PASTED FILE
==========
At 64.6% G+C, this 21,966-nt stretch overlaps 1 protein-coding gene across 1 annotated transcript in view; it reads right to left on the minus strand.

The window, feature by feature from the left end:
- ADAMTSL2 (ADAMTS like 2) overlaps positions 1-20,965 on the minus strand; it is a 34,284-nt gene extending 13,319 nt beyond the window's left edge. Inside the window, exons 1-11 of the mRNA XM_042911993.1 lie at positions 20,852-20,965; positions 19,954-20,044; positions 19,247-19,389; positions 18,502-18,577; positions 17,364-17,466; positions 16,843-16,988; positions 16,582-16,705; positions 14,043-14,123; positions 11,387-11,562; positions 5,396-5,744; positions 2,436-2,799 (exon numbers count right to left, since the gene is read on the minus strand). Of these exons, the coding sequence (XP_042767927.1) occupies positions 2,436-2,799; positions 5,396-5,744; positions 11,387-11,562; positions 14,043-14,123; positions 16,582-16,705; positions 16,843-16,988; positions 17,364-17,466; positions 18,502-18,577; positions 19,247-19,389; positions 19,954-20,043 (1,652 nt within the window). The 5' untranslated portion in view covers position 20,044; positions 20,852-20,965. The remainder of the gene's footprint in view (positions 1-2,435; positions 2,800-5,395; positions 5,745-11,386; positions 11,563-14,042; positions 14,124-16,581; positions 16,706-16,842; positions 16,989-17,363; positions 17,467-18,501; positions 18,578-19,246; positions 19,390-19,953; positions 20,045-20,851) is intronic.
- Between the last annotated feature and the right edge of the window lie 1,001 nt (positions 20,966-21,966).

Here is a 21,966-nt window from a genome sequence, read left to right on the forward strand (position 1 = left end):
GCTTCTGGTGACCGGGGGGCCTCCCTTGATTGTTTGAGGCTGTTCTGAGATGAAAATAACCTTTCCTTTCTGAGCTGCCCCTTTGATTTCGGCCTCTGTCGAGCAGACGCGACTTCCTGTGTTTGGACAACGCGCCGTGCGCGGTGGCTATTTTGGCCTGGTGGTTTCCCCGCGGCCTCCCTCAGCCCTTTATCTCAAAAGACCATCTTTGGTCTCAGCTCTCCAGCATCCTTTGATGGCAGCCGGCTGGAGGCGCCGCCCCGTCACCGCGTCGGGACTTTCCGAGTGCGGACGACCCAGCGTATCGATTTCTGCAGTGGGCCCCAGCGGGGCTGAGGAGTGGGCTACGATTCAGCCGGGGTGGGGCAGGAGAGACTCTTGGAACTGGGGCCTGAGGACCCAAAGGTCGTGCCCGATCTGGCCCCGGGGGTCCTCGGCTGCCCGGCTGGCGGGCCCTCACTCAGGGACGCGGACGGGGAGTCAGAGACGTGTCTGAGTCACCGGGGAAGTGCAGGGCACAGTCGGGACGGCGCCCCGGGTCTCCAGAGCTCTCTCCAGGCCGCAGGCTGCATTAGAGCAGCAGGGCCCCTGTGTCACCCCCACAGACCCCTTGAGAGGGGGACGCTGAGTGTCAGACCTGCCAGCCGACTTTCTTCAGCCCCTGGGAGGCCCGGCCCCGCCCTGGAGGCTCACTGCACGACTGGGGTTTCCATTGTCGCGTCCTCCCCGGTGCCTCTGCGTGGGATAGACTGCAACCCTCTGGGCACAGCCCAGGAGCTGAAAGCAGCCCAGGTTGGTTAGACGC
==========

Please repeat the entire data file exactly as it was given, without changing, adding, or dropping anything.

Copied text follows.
At 64.6% G+C, this 21,966-nt stretch overlaps 1 protein-coding gene across 1 annotated transcript in view; it reads right to left on the minus strand.

The window, feature by feature from the left end:
- ADAMTSL2 (ADAMTS like 2) overlaps positions 1-20,965 on the minus strand; it is a 34,284-nt gene extending 13,319 nt beyond the window's left edge. Inside the window, exons 1-11 of the mRNA XM_042911993.1 lie at positions 20,852-20,965; positions 19,954-20,044; positions 19,247-19,389; positions 18,502-18,577; positions 17,364-17,466; positions 16,843-16,988; positions 16,582-16,705; positions 14,043-14,123; positions 11,387-11,562; positions 5,396-5,744; positions 2,436-2,799 (exon numbers count right to left, since the gene is read on the minus strand). Of these exons, the coding sequence (XP_042767927.1) occupies positions 2,436-2,799; positions 5,396-5,744; positions 11,387-11,562; positions 14,043-14,123; positions 16,582-16,705; positions 16,843-16,988; positions 17,364-17,466; positions 18,502-18,577; positions 19,247-19,389; positions 19,954-20,043 (1,652 nt within the window). The 5' untranslated portion in view covers position 20,044; positions 20,852-20,965. The remainder of the gene's footprint in view (positions 1-2,435; positions 2,800-5,395; positions 5,745-11,386; positions 11,563-14,042; positions 14,124-16,581; positions 16,706-16,842; positions 16,989-17,363; positions 17,467-18,501; positions 18,578-19,246; positions 19,390-19,953; positions 20,045-20,851) is intronic.
- Between the last annotated feature and the right edge of the window lie 1,001 nt (positions 20,966-21,966).

Here is a 21,966-nt window from a genome sequence, read left to right on the forward strand (position 1 = left end):
GCTTCTGGTGACCGGGGGGCCTCCCTTGATTGTTTGAGGCTGTTCTGAGATGAAAATAACCTTTCCTTTCTGAGCTGCCCCTTTGATTTCGGCCTCTGTCGAGCAGACGCGACTTCCTGTGTTTGGACAACGCGCCGTGCGCGGTGGCTATTTTGGCCTGGTGGTTTCCCCGCGGCCTCCCTCAGCCCTTTATCTCAAAAGACCATCTTTGGTCTCAGCTCTCCAGCATCCTTTGATGGCAGCCGGCTGGAGGCGCCGCCCCGTCACCGCGTCGGGACTTTCCGAGTGCGGACGACCCAGCGTATCGATTTCTGCAGTGGGCCCCAGCGGGGCTGAGGAGTGGGCTACGATTCAGCCGGGGTGGGGCAGGAGAGACTCTTGGAACTGGGGCCTGAGGACCCAAAGGTCGTGCCCGATCTGGCCCCGGGGGTCCTCGGCTGCCCGGCTGGCGGGCCCTCACTCAGGGACGCGGACGGGGAGTCAGAGACGTGTCTGAGTCACCGGGGAAGTGCAGGGCACAGTCGGGACGGCGCCCCGGGTCTCCAGAGCTCTCTCCAGGCCGCAGGCTGCATTAGAGCAGCAGGGCCCCTGTGTCACCCCCACAGACCCCTTGAGAGGGGGACGCTGAGTGTCAGACCTGCCAGCCGACTTTCTTCAGCCCCTGGGAGGCCCGGCCCCGCCCTGGAGGCTCACTGCACGACTGGGGTTTCCATTGTCGCGTCCTCCCCGGTGCCTCTGCGTGGGATAGACTGCAACCCTCTGGGCACAGCCCAGGAGCTGAAAGCAGCCCAGGTTGGTTAGACGC